Macron could lose absolute majority in Parliament vote, says poll

French President Emmanuel Macron's party and its allies need 289 seats out of the 577 to retain an absolute majority. PHOTO: AFP

PARIS (BLOOMBERG) - French President Emmanuel Macron's party and its allies could lose their outright majority in this month's legislative elections as support for a rival left-wing grouping grows, according to fresh polls published days ahead of the first round of voting.

A poll by Ifop-Fiducial for LCI TV released on Tuesday based on an online survey of 1,840 adults on June 3-6 projects that the group supporting Mr Macron will win 250 to 290 seats in the National Assembly, down from 275 to 310 in a survey in late May.

He needs 289 seats out of the 577 to retain an absolute majority.

The Nupes grouping of France's four largest left-wing parties - bringing together Jean-Luc Melenchon's France Unbowed, the Greens, the Socialist party and the Communist party - are projected to win 195 to 230 seats, up from 170 to 205 seats shown in the May poll.

A separate survey of 10,826 adults by Ipsos-Sopra Steria for Le Monde, Sciences Po (Cevipof) and Jean Jaures Foundation published on Wednesday (June 8) shows Mr Macron and his allies would win 275 to 315 seats.

The poll, carried out online on June 3-6, projects that the Nupes grouping will have 160 to 200 seats.

Projecting seat totals is difficult in parliamentary elections given the complex two-round voting system.

That can lead to disparate results.

Voting this year takes place on June 12 and June 19.

A poll published on Tuesday by Harris Interactive and Toluna for Challenges magazine projected that the group of parties led by Mr Macron would win a number of seats within a more favorable range of 285 to 335 seats.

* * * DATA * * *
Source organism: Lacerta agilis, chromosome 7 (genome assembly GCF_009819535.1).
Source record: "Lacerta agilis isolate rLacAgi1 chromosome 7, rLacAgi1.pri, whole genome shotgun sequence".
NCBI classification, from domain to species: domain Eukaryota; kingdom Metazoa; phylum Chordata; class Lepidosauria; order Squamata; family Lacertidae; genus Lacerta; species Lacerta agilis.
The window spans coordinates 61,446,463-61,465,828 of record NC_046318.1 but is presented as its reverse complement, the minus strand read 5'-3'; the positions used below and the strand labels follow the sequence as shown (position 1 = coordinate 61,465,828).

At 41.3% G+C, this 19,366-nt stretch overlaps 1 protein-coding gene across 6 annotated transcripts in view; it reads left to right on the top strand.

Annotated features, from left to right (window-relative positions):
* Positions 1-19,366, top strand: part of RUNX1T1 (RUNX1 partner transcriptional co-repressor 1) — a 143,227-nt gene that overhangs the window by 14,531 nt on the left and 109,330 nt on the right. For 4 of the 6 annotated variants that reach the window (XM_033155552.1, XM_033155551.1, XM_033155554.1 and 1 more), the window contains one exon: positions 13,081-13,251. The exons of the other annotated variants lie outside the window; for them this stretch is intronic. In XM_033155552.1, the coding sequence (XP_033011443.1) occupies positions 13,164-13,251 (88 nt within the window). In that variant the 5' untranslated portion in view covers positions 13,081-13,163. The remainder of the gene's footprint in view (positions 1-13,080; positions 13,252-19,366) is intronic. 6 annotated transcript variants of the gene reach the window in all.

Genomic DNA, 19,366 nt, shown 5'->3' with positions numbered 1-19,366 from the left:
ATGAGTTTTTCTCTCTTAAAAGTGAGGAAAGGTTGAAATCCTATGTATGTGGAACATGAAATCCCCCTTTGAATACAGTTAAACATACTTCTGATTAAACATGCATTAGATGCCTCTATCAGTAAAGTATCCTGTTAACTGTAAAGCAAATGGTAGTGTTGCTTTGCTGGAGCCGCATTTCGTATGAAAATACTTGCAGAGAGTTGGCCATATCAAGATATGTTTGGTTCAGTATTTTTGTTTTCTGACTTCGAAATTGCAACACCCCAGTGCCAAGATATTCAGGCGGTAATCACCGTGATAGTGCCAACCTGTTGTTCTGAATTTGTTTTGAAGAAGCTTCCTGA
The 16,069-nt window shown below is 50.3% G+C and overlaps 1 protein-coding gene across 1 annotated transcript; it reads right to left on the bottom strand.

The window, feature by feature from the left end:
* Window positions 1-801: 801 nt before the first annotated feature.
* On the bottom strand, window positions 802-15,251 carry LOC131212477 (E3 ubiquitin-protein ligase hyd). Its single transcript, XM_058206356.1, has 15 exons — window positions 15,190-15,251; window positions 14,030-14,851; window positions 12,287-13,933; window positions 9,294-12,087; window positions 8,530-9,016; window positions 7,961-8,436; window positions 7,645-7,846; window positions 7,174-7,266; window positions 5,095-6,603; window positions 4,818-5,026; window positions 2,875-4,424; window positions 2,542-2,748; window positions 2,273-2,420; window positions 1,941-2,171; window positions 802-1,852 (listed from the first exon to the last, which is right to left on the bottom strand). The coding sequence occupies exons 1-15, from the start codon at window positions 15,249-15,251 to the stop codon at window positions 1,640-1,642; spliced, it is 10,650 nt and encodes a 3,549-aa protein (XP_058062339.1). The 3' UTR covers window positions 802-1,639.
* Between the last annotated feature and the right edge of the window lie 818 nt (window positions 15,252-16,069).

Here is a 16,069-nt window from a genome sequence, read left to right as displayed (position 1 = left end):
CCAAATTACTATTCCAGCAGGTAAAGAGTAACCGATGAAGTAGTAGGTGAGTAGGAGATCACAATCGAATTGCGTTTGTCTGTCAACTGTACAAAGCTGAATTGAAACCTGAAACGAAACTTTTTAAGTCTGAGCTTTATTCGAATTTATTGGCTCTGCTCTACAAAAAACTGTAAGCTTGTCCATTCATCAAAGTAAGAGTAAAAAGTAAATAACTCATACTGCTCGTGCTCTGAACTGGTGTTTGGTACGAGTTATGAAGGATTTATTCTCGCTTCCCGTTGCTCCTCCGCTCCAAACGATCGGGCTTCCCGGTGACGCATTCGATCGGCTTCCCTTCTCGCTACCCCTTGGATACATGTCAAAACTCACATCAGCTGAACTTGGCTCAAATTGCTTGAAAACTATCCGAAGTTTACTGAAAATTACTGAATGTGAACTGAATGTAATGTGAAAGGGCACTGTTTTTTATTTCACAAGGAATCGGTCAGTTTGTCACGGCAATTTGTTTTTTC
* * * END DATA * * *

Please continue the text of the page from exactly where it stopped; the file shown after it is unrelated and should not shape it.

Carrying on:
If Mr Macron's party and its allies form the biggest bloc in Parliament while still falling short of 289 seats, the government could potentially stay in place, but it would generally be forced to pick up extra votes to pass laws, either by forming a coalition with another party or pulling in votes on a case-by-case basis.

Either scenario would, at minimum, require compromises on the bills presented, and forming a coalition could mean giving ministerial positions to rival parties in order to cement cooperation.

Abstention could be a big feature of the elections and may exceed the record of 51.3 per cent five years ago, according to Ipsos polling head Brice Teinturier.

In contrast to 2017, when voters were discovering Mr Macron, and many supported his initial measures and sensed profound political change, "there is neither desire nor strong confidence" for Macron or the Nupes grouping this time, Mr Teinturier said.

"The government is perceived as insufficiently renewed and much too slow in acting," Mr Teinturier says.

"But conversely, if Nupes won, the French people think they wouldn't do any better overall and would even do worse on most of the topics they were surveyed on."

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